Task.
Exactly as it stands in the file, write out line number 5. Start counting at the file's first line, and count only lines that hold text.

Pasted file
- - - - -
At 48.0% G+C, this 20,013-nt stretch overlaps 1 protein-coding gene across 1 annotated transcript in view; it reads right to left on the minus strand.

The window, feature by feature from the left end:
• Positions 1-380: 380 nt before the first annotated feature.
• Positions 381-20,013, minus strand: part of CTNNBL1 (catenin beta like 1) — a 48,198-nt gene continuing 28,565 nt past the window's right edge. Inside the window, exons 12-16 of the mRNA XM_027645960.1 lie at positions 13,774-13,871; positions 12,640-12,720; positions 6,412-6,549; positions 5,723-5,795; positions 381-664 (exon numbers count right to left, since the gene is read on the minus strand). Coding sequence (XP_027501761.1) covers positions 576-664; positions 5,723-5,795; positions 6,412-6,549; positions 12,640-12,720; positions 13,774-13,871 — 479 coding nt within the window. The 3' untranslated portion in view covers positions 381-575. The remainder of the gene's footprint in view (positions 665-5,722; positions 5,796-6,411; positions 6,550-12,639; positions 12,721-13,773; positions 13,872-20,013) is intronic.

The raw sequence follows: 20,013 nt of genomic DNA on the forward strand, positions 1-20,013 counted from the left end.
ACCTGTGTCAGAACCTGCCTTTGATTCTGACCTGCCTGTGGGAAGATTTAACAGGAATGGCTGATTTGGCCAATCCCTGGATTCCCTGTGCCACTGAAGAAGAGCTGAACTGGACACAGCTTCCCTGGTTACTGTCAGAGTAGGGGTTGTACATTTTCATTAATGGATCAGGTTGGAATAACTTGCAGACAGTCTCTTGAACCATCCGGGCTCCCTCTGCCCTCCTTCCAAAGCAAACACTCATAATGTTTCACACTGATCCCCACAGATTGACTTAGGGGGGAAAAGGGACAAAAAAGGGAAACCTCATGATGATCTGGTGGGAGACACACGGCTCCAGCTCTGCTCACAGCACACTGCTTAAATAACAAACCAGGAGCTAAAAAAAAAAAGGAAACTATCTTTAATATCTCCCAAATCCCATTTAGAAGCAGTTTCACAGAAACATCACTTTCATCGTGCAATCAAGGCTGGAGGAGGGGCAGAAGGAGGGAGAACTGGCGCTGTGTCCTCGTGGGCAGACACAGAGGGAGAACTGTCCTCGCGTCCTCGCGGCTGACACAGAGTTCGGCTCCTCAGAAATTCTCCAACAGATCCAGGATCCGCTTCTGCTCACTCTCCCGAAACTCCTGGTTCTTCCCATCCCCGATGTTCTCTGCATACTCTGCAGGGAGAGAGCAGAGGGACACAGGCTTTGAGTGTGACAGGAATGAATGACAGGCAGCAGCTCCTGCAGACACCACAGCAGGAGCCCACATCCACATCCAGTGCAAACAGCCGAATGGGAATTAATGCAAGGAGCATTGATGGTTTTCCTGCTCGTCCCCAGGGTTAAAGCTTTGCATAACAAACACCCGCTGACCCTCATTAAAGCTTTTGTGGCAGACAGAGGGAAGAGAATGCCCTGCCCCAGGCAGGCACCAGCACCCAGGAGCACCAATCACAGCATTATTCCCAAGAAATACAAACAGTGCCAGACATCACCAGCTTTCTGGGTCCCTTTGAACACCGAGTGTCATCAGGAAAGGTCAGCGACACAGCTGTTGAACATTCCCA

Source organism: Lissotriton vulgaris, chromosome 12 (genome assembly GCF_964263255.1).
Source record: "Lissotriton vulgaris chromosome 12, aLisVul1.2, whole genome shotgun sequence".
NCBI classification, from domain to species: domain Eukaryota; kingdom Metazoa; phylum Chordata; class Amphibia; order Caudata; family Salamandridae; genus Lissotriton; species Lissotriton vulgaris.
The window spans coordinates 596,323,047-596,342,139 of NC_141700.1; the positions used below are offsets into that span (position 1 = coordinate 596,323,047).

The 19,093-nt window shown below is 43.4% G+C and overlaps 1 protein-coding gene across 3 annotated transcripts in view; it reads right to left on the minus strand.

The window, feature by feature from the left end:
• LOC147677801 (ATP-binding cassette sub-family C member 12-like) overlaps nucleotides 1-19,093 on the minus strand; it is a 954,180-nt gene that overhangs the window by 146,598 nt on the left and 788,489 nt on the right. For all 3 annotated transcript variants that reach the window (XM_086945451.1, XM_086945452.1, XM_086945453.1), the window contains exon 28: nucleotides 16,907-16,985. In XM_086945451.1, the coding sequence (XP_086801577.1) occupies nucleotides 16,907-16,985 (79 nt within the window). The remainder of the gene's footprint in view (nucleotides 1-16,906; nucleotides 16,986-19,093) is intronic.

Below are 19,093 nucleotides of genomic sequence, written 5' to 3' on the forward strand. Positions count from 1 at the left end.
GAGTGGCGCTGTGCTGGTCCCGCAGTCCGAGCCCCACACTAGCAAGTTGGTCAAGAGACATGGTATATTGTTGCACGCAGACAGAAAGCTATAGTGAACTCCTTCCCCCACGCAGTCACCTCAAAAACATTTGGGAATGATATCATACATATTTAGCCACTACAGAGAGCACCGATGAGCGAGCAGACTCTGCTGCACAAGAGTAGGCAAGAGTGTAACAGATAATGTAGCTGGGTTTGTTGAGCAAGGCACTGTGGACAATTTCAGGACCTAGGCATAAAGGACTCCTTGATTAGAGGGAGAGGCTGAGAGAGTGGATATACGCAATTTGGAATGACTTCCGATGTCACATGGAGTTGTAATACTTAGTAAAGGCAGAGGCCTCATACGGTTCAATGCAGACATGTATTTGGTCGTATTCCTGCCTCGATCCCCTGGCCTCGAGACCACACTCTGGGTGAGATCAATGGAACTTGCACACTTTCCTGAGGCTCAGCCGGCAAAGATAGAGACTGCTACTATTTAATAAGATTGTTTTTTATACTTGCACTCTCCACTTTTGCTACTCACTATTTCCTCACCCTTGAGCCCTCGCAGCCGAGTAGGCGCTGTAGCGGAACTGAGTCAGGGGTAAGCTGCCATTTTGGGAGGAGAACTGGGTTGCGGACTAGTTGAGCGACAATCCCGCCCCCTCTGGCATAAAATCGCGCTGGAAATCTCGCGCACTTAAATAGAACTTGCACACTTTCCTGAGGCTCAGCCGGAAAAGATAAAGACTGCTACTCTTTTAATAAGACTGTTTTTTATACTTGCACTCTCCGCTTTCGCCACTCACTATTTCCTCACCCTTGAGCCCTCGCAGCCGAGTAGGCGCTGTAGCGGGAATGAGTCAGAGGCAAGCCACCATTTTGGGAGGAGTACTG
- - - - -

The raw sequence follows: 20,013 nt of genomic DNA on the forward strand, positions 1-20,013 counted from the left end.